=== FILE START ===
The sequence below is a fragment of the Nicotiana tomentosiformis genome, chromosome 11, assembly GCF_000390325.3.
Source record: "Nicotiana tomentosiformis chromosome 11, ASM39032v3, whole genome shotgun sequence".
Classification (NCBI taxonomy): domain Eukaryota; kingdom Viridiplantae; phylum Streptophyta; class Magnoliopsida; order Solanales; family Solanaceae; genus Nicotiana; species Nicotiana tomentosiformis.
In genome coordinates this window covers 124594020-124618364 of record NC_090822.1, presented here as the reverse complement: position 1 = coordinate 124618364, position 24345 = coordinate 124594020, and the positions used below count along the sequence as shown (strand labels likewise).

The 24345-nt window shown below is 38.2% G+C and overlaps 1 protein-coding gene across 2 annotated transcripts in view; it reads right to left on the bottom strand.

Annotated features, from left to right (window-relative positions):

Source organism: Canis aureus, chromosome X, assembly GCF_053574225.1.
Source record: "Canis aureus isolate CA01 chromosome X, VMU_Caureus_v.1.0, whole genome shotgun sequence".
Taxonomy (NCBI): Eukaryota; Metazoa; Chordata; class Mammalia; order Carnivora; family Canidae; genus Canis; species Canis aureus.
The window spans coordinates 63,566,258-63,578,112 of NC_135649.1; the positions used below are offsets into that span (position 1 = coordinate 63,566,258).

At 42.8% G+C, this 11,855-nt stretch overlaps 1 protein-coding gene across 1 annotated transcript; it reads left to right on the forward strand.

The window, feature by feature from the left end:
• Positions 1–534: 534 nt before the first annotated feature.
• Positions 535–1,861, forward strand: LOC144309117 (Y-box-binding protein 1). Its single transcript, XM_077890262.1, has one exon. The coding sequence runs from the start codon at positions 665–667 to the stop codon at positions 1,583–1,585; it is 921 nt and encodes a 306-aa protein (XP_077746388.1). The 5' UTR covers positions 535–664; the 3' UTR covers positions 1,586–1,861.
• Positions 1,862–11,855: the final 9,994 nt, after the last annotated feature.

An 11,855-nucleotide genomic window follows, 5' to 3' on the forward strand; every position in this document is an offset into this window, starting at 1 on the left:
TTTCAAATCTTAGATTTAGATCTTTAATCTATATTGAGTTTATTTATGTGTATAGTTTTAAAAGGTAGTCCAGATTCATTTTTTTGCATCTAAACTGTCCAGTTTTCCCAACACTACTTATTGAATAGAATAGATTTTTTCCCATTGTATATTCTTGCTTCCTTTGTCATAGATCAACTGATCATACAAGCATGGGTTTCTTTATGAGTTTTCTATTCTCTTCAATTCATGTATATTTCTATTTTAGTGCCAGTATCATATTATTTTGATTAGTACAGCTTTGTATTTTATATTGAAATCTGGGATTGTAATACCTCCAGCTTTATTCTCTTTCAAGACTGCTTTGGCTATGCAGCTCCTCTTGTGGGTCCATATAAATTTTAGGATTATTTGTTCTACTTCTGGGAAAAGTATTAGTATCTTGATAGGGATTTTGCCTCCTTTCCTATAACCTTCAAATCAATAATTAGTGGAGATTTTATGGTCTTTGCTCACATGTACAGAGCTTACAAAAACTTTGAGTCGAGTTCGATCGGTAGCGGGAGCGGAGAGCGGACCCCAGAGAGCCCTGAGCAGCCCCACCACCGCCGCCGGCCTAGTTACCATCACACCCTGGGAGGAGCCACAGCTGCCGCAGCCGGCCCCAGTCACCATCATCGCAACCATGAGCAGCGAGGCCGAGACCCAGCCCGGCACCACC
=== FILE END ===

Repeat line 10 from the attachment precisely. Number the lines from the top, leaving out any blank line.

The window spans coordinates 63,566,258-63,578,112 of NC_135649.1; the positions used below are offsets into that span (position 1 = coordinate 63,566,258).